3. Clifton's Cafeteria I love downtown Los Angeles and venture there nearly every weekend. I’ve had people who live here tell me they never go downtown—they think it’s depressing. Too bad for them. Sure, there’s scores of homeless people, crack addicts and creeps but there’s also, well, nice people, lots of bizarre shops, cultural flavor (you don’t see many fake boobs downtown), historic architecture and of course Clifton’s Cafteteria. Opened in 1935, the three story cafeteria located on Broadway (amidst all the beautiful old movie theaters) showcases a redwood forest, a chapel, waterfalls, babbling brooks and an entire upper level adorned with red velvet wallpaper. The food (that I always eat entirely too much of) ranges from yummy to so-so (their deserts are delicious) but it doesn’t really matter. Finding this kind of old Los Angeles ambience is rare. And I love the Moosehead—it reminds me of my childhood.
Getting intimate with the bear...
If you've ever wanted to watch pop chanteuse Björk as she dresses and primps before revealing yet another one of her elaborate outfits, here's your chance. And if you've ever wondered what she'd look like with a nifty human blowhole, this is the movie you've been waiting for.
As an actress/co-conspirator in Matthew Barney's latest contemporary art installation/inflated-budget avant-garde film, Drawing Restraint 9, Björk (who provides music for the film as well) is a weirdly calming presence. Love her or hate her, there's something impishly mysterious about her face and demeanor. As demonstrated in Lars von Trier's Dancer in the Dark, and some of her more inspired music videos, the Icelandic pixie was made to be photographed.
Which fits perfectly with the enigmatic segments in Barney's film. He's an artist notable for his much-hyped, much-praised (and much-despised) art-theater installation, The Cremaster Cycle which like Drawing Restraint provokes questions. Is this art, as in so-called profound high art? Or is this an elaborately filmed fashion spread with an ever-hip Japanese edge? And, if it is the latter, why can't a fashion spread be considered art?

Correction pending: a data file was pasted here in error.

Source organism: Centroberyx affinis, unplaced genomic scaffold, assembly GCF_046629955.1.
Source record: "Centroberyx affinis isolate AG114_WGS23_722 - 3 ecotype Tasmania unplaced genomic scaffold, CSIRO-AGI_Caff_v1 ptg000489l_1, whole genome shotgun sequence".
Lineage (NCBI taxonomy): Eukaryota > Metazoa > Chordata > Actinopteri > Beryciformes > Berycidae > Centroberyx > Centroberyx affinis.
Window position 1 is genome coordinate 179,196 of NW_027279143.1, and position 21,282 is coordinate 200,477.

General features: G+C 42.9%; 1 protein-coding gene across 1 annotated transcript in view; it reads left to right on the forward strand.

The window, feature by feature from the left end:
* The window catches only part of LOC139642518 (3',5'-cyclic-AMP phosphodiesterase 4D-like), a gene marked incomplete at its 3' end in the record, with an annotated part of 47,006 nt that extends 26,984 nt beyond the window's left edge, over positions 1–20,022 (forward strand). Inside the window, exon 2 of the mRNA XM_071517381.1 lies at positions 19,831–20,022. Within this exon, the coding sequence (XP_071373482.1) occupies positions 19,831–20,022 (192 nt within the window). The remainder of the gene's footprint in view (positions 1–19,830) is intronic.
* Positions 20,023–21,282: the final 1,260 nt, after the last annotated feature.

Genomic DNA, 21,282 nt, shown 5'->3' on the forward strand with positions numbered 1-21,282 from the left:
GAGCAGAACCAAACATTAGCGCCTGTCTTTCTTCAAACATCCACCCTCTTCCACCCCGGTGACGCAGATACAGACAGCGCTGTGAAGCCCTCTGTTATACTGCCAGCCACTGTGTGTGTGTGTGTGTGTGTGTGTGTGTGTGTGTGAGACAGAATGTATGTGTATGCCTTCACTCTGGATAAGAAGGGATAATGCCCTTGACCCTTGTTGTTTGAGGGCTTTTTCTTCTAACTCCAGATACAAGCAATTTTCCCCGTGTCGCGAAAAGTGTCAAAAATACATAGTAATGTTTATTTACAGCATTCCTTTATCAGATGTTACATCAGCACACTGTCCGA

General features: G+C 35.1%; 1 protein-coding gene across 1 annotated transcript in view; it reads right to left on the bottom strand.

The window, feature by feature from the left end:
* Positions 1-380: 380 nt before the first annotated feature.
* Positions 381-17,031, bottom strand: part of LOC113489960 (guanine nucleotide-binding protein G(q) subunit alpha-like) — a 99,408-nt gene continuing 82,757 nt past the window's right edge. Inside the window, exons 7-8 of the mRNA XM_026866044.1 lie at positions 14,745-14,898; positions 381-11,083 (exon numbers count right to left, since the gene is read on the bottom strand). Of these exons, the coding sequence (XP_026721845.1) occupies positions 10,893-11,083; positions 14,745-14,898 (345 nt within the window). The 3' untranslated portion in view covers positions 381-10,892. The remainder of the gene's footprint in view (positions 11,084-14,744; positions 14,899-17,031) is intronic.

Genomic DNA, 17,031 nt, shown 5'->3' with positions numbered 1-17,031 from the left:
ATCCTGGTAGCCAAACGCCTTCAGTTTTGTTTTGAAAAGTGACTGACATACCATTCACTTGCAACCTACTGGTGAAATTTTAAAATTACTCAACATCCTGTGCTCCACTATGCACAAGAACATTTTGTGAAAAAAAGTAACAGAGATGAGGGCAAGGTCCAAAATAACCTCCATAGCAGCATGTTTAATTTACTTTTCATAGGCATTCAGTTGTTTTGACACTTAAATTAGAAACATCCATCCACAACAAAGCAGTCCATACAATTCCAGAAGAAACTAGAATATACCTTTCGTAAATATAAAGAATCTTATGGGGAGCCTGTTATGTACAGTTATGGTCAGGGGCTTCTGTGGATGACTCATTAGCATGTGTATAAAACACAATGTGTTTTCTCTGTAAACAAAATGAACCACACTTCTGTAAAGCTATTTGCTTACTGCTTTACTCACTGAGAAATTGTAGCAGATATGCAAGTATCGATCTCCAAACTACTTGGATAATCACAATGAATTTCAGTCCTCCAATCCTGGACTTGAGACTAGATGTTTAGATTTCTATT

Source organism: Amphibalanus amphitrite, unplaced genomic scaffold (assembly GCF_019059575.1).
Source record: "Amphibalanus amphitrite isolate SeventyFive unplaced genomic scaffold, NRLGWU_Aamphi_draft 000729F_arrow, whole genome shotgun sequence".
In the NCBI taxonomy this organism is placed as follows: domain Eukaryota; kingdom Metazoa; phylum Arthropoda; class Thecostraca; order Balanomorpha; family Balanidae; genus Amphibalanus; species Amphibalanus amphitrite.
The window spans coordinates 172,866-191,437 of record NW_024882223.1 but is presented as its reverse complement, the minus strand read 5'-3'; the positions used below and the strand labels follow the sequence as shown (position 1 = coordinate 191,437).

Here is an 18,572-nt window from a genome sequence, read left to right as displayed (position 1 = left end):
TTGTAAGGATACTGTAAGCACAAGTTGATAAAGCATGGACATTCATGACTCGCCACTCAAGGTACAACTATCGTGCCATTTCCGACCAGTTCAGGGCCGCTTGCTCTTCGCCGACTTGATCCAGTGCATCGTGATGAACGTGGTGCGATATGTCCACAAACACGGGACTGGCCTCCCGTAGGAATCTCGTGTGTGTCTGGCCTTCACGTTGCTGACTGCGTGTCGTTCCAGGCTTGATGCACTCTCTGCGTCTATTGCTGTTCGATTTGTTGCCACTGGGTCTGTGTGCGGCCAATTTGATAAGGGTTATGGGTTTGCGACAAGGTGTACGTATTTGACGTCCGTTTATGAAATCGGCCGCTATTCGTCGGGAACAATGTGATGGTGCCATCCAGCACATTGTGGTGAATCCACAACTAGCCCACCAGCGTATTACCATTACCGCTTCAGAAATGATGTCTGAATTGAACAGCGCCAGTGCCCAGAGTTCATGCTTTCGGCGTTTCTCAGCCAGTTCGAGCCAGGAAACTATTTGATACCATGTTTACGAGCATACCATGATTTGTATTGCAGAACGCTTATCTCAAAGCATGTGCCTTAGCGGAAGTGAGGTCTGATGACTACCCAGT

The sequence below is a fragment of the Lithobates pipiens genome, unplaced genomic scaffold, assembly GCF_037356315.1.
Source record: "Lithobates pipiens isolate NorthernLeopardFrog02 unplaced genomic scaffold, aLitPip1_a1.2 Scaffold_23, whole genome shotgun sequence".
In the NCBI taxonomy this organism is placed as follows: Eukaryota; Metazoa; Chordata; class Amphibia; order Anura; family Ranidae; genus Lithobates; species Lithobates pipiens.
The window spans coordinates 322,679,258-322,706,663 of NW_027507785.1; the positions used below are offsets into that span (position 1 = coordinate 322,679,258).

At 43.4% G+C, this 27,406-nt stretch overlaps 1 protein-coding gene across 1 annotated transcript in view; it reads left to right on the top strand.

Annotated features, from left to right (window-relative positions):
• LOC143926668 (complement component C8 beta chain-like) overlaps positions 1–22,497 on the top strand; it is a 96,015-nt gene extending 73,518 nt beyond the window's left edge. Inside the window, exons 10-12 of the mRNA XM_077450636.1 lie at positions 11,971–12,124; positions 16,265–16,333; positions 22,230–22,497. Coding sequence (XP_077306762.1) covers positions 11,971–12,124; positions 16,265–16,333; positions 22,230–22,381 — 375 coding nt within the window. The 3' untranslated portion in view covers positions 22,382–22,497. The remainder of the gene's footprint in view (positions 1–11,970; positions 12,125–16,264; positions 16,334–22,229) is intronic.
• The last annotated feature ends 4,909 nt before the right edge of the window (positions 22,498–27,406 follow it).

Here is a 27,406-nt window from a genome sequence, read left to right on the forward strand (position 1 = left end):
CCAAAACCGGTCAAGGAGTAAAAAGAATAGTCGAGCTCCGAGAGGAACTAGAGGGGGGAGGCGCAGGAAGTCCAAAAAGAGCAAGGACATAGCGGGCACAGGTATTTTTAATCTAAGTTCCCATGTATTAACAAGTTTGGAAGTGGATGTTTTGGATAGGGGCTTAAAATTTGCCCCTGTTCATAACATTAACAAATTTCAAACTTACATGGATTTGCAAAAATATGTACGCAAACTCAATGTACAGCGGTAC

Putting such questions aside (I don't have the space to discuss the current state of contemporary art), what of the more filmic aspects? Does it contain impressive, evocative cinematography? Is it interesting to watch? Is it saying anything? Do we care?
For the most part, no.
Drawing Restraint 9 is a nearly wordless film that contains no plot, is occasionally poorly edited, and runs two and a half hours. Barney (whose presence I found irritating) and Björk board a Japanese whaling ship, where workers cut into what appears to be a large slab of Tofu. The "Occidental Guests," Björk and Barney, sit in rooms engaging in ritualistic behavior that's both fetishistic and confining. Fussed over by their Eastern hosts, the two dress in elaborate Japanese costume, complete with fur cloaks and shells tied to their backs. They walk, rather uncomfortably, one presumes, down narrow ship hallways to enter a room where they drink tea. They rarely talk, and they dutifully wear or take whatever their hosts provide In the meantime, the seamen craft a grand yet simple sculpture from Vaseline.
Does this have something to do with whaling? Not really. This is about human relations and art. Barney writes in the press kit that the heart of the piece is "the relationship between self-imposed resistance and creativity." Okay, fine. But do we care? Not this viewer. The only time I felt anything was during the film's beautifully gory finale, in which Barney moves into the territory of Japanese and Korean horror. But even as he showcases the film's most exciting, engrossing moments, I can't help but wonder what filmmakers Takashi Miike or Ki-duk Kim would have done with this material.
Or rather, what they've already done with this material. Only as a movie—and most definitely as art.
I'm willing to suspend some serious disbelief when it comes to glamour in politics—and really, it's not that tough. I live in a state where my governor is himself a movie star.
But Kim Basinger as First Lady of the free world? And Eva Longoria as an, ahem, Secret Service agent? Why not Jessica Alba as a Supreme Court Justice? Pam Anderson as a wizened Speaker of the House? Condoleezza Rice donning black leather fuck me boots?
Wait. That already happened.
OK, so the ladies looks aren't really that important in the newest presidential imbroglio, The Sentinel. A middling picture that at best, reveals some interesting inner workings of the Secret Service and at worst, plays like a boring night of TV watched at your mom's. You know, when there's no cable and you actually sit through an entire episode of Law and Order.
Only it's not as good.